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On my OS, there is no way to manually set the brightness, so I wrote a small shell script to do so:

#!/bin/sh
echo -n "Set Brightness To (from 0 to 100):"
read answer
echo $((answer * 8 + 50))>/sys/class/backlight/intel_backlight/brightness

But the problem is that running the script directly from the GUI runs it without prompting for user input on the terminal (answer = 0), and right clicking to run in terminal is necessary for the script to prompt for user input.

How can one display the terminal directly when executing said script?

2 Answers 2

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Prompting for input

Method #1

Using xterm you can simply run your application as an argument to whatever terminal emulator you're using. Here I'm using xterm:

$ xterm "./bright.bash"

Which will result in your application running inside of a xterm terminal:

                                ss1

The same method with gnome-terminal.

$ gnome-terminal -e ./bright.bash

                                  ss2

Method #2 - zenity

You could use the GUI toolkit zenity to open a dialog box asking for a response to be typed in, then take what was typed in and use the rest of your script to set it.

Example

$ cat brightness.bash
#!/bin/bash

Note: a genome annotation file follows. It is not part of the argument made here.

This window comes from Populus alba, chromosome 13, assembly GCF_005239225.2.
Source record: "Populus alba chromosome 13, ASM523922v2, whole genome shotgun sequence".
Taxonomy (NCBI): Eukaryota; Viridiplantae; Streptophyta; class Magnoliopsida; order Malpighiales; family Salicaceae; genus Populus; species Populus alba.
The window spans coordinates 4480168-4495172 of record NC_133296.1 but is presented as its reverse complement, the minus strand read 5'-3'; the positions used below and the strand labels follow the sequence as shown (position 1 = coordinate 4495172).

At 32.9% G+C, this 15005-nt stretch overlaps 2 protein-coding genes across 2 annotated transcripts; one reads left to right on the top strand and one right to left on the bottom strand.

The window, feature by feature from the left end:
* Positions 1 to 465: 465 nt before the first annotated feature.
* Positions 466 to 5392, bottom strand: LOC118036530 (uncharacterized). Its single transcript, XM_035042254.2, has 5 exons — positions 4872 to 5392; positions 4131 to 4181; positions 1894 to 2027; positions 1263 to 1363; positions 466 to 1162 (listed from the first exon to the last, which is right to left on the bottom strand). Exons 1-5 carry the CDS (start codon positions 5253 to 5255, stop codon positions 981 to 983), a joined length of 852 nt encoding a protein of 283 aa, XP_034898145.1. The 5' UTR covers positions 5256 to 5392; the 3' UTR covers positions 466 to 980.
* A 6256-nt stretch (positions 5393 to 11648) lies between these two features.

answer="$(zenity --entry --title='Brightness setting' \
    --text='Set Brightness To (from 0 to 100):')"
echo $((answer * 8 + 50))>/sys/class/backlight/intel_backlight/brightness

If we run it, but merely echo the last line out instead of running it we can see what it'll do:

$ ./brightness.bash
echo 450 > /sys/class/backlight/intel_backlight/brightness

The UI looks like this:

                             ss2

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  • @Jesse_b - yeah if you search the site I've recommended it before for similar types of work.
    – slm
    Aug 5, 2018 at 0:05
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Another way to do this is to invoke the terminal program and tell it to run the command. Most terminals have an option to do this; for xterm (which is pretty old-school), you can do

xterm -e PROGRAMNAME (replacing programname with the command)

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